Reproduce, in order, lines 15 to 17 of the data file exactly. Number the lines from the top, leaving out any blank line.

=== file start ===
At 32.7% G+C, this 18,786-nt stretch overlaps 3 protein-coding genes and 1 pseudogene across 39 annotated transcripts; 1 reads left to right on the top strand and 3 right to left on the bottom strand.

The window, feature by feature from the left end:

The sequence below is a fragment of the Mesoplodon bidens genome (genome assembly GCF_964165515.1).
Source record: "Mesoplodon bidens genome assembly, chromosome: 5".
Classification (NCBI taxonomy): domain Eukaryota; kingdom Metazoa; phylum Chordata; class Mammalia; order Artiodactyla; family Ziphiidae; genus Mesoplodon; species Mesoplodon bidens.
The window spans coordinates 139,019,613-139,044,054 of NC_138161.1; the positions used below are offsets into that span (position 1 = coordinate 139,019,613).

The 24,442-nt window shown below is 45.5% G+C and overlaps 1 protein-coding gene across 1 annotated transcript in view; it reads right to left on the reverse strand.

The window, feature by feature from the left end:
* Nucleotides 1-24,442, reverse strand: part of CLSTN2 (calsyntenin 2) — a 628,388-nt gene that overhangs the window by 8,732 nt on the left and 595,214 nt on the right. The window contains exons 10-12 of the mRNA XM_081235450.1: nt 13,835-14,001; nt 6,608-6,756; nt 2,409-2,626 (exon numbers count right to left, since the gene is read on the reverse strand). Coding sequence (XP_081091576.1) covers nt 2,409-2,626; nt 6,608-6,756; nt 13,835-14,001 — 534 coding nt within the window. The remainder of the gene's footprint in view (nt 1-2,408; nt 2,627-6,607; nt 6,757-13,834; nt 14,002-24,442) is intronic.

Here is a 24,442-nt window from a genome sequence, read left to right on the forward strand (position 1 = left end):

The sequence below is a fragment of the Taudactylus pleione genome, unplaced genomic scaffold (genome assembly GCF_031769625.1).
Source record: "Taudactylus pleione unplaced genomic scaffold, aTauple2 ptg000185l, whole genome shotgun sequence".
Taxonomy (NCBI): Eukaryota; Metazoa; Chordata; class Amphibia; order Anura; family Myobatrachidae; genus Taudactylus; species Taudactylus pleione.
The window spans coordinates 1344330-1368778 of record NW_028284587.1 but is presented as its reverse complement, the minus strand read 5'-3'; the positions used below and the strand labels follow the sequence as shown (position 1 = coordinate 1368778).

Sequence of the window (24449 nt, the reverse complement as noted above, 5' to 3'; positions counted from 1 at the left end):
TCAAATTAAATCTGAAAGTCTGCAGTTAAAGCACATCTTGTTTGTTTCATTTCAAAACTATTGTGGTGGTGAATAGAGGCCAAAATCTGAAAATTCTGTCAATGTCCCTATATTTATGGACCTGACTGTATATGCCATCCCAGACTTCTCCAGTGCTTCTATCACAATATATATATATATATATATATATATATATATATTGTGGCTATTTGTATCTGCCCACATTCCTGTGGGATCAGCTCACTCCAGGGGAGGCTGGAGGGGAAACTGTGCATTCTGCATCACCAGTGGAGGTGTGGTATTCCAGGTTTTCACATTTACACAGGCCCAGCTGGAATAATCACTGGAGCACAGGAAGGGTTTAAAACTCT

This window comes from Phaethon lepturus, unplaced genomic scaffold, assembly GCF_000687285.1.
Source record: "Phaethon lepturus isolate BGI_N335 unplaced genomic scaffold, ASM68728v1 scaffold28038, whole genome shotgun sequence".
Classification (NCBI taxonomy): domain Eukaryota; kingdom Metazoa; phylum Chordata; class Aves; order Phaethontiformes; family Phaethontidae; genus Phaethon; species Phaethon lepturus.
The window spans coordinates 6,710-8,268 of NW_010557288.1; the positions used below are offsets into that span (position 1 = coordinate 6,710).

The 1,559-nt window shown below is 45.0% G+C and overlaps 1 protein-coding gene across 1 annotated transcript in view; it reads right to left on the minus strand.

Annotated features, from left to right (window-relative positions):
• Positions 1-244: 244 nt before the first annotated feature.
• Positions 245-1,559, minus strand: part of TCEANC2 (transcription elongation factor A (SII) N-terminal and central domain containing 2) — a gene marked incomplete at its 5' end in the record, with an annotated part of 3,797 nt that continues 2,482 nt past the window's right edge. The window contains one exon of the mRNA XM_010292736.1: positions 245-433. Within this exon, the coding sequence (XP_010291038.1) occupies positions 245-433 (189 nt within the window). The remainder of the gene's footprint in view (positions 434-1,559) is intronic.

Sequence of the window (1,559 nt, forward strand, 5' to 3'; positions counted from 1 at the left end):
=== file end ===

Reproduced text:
Sequence of the window (24449 nt, the reverse complement as noted above, 5' to 3'; positions counted from 1 at the left end):
TCAAATTAAATCTGAAAGTCTGCAGTTAAAGCACATCTTGTTTGTTTCATTTCAAAACTATTGTGGTGGTGAATAGAGGCCAAAATCTGAAAATTCTGTCAATGTCCCTATATTTATGGACCTGACTGTATATGCCATCCCAGACTTCTCCAGTGCTTCTATCACAATATATATATATATATATATATATATATATATATTGTGGCTATTTGTATCTGCCCACATTCCTGTGGGATCAGCTCACTCCAGGGGAGGCTGGAGGGGAAACTGTGCATTCTGCATCACCAGTGGAGGTGTGGTATTCCAGGTTTTCACATTTACACAGGCCCAGCTGGAATAATCACTGGAGCACAGGAAGGGTTTAAAACTCT

This window comes from Phaethon lepturus, unplaced genomic scaffold, assembly GCF_000687285.1.